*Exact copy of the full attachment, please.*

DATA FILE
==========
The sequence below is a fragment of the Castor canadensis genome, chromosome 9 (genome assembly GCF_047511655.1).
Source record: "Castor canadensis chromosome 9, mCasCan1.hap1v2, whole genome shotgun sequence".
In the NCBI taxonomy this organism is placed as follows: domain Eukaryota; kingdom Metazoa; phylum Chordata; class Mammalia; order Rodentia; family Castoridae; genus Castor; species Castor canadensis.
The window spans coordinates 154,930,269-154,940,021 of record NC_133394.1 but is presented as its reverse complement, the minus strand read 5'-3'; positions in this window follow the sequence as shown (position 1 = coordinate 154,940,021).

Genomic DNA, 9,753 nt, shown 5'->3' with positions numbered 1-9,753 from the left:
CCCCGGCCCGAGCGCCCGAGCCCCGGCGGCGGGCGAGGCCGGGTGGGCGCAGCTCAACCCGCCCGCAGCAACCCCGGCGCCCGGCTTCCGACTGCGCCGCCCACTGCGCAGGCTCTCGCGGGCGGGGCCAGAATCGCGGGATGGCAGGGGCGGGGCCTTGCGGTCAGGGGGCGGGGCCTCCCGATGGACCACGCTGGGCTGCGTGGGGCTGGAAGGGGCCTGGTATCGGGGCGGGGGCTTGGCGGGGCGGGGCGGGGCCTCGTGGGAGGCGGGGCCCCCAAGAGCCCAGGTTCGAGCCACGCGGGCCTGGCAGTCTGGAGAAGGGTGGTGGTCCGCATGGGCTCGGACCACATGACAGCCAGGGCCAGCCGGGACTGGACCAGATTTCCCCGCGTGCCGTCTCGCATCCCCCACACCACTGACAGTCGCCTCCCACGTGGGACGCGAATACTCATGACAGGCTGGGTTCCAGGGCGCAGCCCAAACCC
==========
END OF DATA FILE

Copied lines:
The sequence below is a fragment of the Castor canadensis genome, chromosome 9 (genome assembly GCF_047511655.1).
Source record: "Castor canadensis chromosome 9, mCasCan1.hap1v2, whole genome shotgun sequence".
In the NCBI taxonomy this organism is placed as follows: domain Eukaryota; kingdom Metazoa; phylum Chordata; class Mammalia; order Rodentia; family Castoridae; genus Castor; species Castor canadensis.
The window spans coordinates 154,930,269-154,940,021 of record NC_133394.1 but is presented as its reverse complement, the minus strand read 5'-3'; positions in this window follow the sequence as shown (position 1 = coordinate 154,940,021).

Genomic DNA, 9,753 nt, shown 5'->3' with positions numbered 1-9,753 from the left:
CCCCGGCCCGAGCGCCCGAGCCCCGGCGGCGGGCGAGGCCGGGTGGGCGCAGCTCAACCCGCCCGCAGCAACCCCGGCGCCCGGCTTCCGACTGCGCCGCCCACTGCGCAGGCTCTCGCGGGCGGGGCCAGAATCGCGGGATGGCAGGGGCGGGGCCTTGCGGTCAGGGGGCGGGGCCTCCCGATGGACCACGCTGGGCTGCGTGGGGCTGGAAGGGGCCTGGTATCGGGGCGGGGGCTTGGCGGGGCGGGGCGGGGCCTCGTGGGAGGCGGGGCCCCCAAGAGCCCAGGTTCGAGCCACGCGGGCCTGGCAGTCTGGAGAAGGGTGGTGGTCCGCATGGGCTCGGACCACATGACAGCCAGGGCCAGCCGGGACTGGACCAGATTTCCCCGCGTGCCGTCTCGCATCCCCCACACCACTGACAGTCGCCTCCCACGTGGGACGCGAATACTCATGACAGGCTGGGTTCCAGGGCGCAGCCCAAACCC